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Aerobic And Resistance Training is Best Exercise Combo For Reducing Frailty in Obese Seniors Aerobic And Resistance Training is Best Exercise Combo For Reducing Frailty in Obese Seniors

May-29-2017 | 0 Comments

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A new study suggests that losing weight can be beneficial for obese older adults, if it is done with a combination of aerobic and resistance training in order to preserve muscle mass.


Although weight loss can give a health boost to those struggling with obesity, weight loss in the elderly can prompt an acceleration of age-related loss of muscle and bone mass.


However new research carried out by a team at Baylor College of Medicine has found that weight loss through calorie restriction can have health benefits for seniors when done in combination with specific exercises.


"The prevalence of obesity in the elderly population is rapidly increasing, and the appropriate management of obesity in the elderly is still controversial," said first author Dr. Dennis Villareal, "Although weight loss is the first line of treatment for obesity in general, weight loss in the elderly population is not uniformly accepted. This is because there is a potential to worsen their frailty," he added.


The team followed 141 obese participants aged 65 and older for a period of 26 weeks.


To be eligible all participants needed to have evidence of mild to moderate frailty, as measured by the Physical Performance Test.


The test simulates nine different activities of daily living, including walking 50 feet, putting on and removing a coat, picking up a penny, standing up from a chair, lifting a book, and climbing one flight of stairs.


All participants followed a weight-management program and were randomly assigned to one of three exercise programs -- aerobic training, resistance training, or combined aerobic and resistance training -- or to a control group with no weight-management or exercise program.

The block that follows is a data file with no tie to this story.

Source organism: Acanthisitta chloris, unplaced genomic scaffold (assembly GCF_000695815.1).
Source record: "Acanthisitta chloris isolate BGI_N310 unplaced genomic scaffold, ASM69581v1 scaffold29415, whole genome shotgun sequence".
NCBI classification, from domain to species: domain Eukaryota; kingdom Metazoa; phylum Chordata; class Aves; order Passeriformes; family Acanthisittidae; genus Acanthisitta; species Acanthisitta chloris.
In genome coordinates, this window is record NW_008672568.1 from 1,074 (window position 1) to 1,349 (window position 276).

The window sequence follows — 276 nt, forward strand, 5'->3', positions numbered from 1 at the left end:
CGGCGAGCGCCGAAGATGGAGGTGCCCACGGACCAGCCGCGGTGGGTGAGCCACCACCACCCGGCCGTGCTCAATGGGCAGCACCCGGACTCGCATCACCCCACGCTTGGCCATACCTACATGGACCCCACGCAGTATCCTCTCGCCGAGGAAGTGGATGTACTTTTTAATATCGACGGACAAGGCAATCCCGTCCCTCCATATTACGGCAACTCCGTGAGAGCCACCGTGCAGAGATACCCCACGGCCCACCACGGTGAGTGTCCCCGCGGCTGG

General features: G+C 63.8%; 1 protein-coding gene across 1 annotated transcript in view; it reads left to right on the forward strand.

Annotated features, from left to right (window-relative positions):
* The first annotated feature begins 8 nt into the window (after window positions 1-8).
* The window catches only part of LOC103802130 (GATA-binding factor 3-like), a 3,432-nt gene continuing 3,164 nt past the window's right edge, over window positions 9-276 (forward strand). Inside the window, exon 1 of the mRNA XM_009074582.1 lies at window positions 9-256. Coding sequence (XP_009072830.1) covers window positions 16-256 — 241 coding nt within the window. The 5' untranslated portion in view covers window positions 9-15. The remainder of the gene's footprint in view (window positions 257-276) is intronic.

Results showed that those who were placed in the combined aerobic and resistance training group showed the greatest improvements in their physical function after weight loss, with some scoring high enough on the Physical Performance Test to no longer be considered frail.


In addition those who engaged in the combination training also benefited in four other areas, showing improvements in strength and peak oxygen consumption -- a marker of physical fitness -- and reduced loss of lean muscle mass and bone mineral density.


Those in the resistance-only group showed a larger increase in strength and a reduced decrease in lean muscle mass and bone mineral density compared to the aerobic-only group, while those in the aerobic-only group saw an improvement in peak oxygen consumption.


Body weight also decreased by 9% in all exercise groups, but did not change significantly in the control group.


"The most important message of this study is that it is never too late in life to change life-long habits and unhealthy lifestyles," concluded Villareal.


The results of the study can be found online published in the New England Journal of Medicine.

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